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Credit: Jean-Pierre Leloir


Five earth-shattering Nina Simone performances


Nina Simone had something that very few artists in history have, she had passion and soul. It is not easy to be a musician or to perform, but there are a cluster of artists out there who have made chords and singing seem like walking and their performance breaks into a sprint that leaves the others well behind, concentrating on their strumming or hitting the right notes, crafting song structures and wondering where a middle eight might go. 

Then there is Nina Simone rattling the rafters on a whim and letting her fingers move by some unspoken force, penning songs with such ease of perfection that they add credence to the Hoagy Carmichael motif of “maybe I didn’t write you, but I found you”. Her soul-bearing bravura will forever be timeless, and we can always bask in the unbridled exultation that it brings. Some solemn days, it might even be too brazen, but for now, we celebrate her absolute brilliance in style. 

Below we have curated five of the most stunning recorded performances that she offered up in her glistening career. From her early days rubbing shoulders in folk circles, to her trailblazing triumphs amid the civil rights movement, and her final thunderous days. No doubt she showed grace every time she played, but the examples below are nothing short of earth-shattering. 

Five of Nina Simone’s finest performances:

‘Love Me or Leave Me’ – The Ed Sullivan Show, 1960

When Simone was growing up she wanted to be a classical pianist but her route was barred by flagrant racism. As her own daughter, Lisa Celeste ‘Simone’ Stroud, would opine: “Can you imagine putting in five hours of practising every day for five to seven years and you get to your audition and they reject you and it’s not because you weren’t good enough but because of how you look?”

Unperturbed by this, she continued her venture into soul. However, her history imbued her sound with a unique feel in two senses. Firstly, her classical piano style is self-evident in an era where things were beginning to gear to a Motown way of thinking. Secondly, the passion she pours into her performance has an air of vindication about it that imbues everything about the song with a stronger spiritual sum than the humble parts that construct it.

‘I Wish I Knew How It Would Feel to be Free’ – New York, 1968

“I’ve had a couple of times on stage when I really felt free,” Simone says in the clip below from the documentary What Happened, Miss Simone? “And that’s something else.” You get a sense of that fearless freedom in the accompanying performance as she blesses the crowd to a rhapsody of smiling joy soaring above a sea of sagacious societal understanding. 

Beyond the spiritual, her performance is once more simply electric. Purring with absolute ease, the sheer power of her voice is startling. So many so-called ‘big singers’ simply belt it out, but Simone does things so naturistically that everything has an unmistakable sincerity. And how’s about that dancing? As Pete Townshend once said, “Rock ‘n’ roll may not solve your problems, but it does let you dance all over them.” This might not be strictly rock ‘n’ roll, but it sounds a whole lot like it.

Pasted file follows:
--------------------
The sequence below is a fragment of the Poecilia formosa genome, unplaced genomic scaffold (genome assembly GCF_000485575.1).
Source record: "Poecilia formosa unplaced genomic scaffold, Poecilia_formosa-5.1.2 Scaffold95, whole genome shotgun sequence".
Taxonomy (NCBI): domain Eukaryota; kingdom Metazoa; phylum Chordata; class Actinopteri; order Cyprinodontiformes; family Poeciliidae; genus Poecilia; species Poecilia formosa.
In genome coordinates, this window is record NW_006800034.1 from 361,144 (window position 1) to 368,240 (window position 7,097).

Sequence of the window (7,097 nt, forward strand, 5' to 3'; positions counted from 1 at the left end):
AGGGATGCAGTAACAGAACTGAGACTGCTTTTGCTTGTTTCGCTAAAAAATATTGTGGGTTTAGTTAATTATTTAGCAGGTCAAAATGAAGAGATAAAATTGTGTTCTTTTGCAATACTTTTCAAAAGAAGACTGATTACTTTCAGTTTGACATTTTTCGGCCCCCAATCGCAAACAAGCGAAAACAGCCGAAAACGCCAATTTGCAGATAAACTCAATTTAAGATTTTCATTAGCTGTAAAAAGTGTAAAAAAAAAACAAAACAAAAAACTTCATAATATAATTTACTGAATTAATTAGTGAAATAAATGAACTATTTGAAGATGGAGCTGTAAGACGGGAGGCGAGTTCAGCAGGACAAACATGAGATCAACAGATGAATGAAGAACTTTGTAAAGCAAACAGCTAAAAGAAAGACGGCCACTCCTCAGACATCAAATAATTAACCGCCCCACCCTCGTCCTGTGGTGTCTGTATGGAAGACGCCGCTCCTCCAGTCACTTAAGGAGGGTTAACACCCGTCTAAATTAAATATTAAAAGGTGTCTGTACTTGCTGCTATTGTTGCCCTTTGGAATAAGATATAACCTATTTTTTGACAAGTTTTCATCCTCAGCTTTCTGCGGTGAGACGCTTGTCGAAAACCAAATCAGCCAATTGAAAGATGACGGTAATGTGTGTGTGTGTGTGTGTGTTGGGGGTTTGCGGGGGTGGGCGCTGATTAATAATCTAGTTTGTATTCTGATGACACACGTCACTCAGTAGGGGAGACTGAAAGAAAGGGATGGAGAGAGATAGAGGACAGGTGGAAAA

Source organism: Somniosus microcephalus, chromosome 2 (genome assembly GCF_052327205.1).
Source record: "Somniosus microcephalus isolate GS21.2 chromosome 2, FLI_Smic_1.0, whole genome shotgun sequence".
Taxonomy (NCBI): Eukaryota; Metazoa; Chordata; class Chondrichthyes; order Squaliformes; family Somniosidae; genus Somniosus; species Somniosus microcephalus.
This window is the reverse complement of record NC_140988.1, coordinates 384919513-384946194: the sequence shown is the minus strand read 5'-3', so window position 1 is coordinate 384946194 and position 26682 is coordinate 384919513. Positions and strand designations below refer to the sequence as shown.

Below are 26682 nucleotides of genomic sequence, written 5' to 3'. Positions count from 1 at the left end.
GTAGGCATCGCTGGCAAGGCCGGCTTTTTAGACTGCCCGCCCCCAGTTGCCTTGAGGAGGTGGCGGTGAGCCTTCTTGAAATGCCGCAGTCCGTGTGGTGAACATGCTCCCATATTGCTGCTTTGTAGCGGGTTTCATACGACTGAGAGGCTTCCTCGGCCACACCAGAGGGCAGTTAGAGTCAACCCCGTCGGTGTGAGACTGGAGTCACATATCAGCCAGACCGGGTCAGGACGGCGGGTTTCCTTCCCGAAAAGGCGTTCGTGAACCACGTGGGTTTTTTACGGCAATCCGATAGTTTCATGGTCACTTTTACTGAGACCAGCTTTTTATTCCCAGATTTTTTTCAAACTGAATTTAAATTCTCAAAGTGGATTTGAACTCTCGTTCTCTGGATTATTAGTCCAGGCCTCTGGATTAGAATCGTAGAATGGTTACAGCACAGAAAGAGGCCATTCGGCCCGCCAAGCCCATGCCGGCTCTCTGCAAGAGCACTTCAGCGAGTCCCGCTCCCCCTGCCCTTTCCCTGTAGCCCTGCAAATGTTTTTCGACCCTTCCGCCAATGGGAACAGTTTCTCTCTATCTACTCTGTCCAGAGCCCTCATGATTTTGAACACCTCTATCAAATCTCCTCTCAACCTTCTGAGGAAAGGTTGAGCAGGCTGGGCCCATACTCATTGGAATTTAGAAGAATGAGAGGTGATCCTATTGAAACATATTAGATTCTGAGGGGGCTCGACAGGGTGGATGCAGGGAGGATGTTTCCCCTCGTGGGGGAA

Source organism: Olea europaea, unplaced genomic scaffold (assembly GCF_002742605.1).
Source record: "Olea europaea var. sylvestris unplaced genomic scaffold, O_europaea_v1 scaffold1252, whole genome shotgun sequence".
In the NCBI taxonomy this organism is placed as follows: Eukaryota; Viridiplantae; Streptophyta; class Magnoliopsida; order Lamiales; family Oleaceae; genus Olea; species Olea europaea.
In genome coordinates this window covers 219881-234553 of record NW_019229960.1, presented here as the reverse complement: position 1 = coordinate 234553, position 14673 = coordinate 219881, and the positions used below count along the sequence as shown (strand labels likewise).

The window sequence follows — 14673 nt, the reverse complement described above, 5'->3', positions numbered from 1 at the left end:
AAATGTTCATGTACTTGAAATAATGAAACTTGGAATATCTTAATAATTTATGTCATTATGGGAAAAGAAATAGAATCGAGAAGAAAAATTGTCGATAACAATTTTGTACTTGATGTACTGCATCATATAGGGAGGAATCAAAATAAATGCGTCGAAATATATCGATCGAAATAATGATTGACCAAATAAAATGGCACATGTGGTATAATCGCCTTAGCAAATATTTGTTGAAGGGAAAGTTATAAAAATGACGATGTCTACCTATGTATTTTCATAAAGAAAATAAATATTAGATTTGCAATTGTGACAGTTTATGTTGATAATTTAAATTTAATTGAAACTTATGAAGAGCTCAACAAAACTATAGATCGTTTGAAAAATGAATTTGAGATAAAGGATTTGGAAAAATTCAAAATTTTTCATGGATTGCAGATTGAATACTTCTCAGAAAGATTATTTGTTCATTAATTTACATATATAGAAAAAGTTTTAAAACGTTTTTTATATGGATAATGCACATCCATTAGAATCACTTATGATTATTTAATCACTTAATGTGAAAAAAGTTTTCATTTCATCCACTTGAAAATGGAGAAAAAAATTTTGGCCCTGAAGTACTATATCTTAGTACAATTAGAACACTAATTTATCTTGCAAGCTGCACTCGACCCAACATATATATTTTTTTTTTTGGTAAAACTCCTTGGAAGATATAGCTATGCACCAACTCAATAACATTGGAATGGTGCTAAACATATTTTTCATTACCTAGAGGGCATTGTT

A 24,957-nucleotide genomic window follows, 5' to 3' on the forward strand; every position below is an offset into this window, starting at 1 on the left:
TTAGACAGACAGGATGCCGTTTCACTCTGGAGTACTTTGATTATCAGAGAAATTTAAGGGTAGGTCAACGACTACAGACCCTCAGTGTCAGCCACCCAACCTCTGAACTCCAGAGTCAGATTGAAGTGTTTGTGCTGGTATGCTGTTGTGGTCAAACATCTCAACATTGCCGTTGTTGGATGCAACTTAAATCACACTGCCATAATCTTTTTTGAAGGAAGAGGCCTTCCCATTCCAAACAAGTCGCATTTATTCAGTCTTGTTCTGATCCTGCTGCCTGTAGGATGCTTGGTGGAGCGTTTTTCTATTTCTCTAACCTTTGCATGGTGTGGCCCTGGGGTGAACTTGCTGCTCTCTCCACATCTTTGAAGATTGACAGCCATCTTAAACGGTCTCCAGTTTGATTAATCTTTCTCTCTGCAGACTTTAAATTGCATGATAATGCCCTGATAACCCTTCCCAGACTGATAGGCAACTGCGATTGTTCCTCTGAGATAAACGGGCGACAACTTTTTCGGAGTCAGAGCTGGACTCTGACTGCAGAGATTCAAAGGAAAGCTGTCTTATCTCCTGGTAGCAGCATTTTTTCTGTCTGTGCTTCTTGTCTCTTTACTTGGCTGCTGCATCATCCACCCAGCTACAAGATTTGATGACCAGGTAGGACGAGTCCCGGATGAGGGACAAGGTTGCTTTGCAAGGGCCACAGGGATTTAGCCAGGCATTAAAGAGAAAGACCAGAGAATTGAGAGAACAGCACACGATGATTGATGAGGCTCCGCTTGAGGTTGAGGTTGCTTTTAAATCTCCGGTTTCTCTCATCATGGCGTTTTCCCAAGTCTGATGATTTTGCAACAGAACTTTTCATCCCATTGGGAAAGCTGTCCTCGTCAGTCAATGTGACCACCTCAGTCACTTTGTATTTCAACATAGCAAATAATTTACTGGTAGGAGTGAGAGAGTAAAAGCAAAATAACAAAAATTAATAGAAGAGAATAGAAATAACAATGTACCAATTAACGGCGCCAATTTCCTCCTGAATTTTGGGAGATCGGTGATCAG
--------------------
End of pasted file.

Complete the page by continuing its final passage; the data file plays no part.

‘My Sweet Lord’ – Emergency Ward, 1972

Taken from Nina Simone’s live album Emergency Ward!, this is the soul singer’s deconstruction and reworking of George Harrison’s ‘My Sweet Lord’. Simone reappraised the track into a triumphant 18-minute lambasting of the Vietnam War, and it would seem pretty much every other unanswered injustice in the world, as she grabs society by the lapels and rattles it around with reverential poignancy.

Songwriter Nick Cave declared this as the greatest ever protest song, writing: “It is a protest song par excellence that serves as a form of transport, a vehicle that takes us on a complex and nuanced journey into transcendent rage. The song itself becomes a forge of fury, where Nina Simone stands conflicted and defiant and, in the final lines, pulls the heavens crashing down around our ears.”

‘Stars / Feelings’ – Live at Montreux, 1976

One thing is clear when listening to Nina Simone live: she cared not for perfection. An AI computer can generate note-perfect piano recitals, and while it might sound pretentious to a music-phobe nerd to say that it is missing soul, Simone is the undeniable timeless testimony.

There is a soulful sincerity to this performance that could bring a hush to a hurricane and haunt an empty house. Aching and layered, there is depth, intent, and artistry to every note, every word and every nuanced supplication. Simply put, it is one of the finest back-to-back song performances that you’ll ever see. 

‘My Baby Just Cares for Me’ – Live at Montreux, 1992

It is the opinion of the aforementioned Nick Cave that Simone was always at her best when she was playing other people’s songs, and it would seem that whenever she tackled the old Walter Donaldson and Gus Kahn standard throughout her career, she felt liberated to do what she wanted with it. On this night at the Montreux, she wanted to go completely classical with it as though Chopin was suddenly also a crooner.

Thunderous without flinching, that same seamless unbridle power pours out from Simone’s singing and fingers once more. In her older years, she only grew in ferocity and that much is apparent here. And with it, there is a true sense of a culmination, some sort of journey that arcs back through eternities coming just about the fore, cresting the vast surface of her azure blues expanse. 

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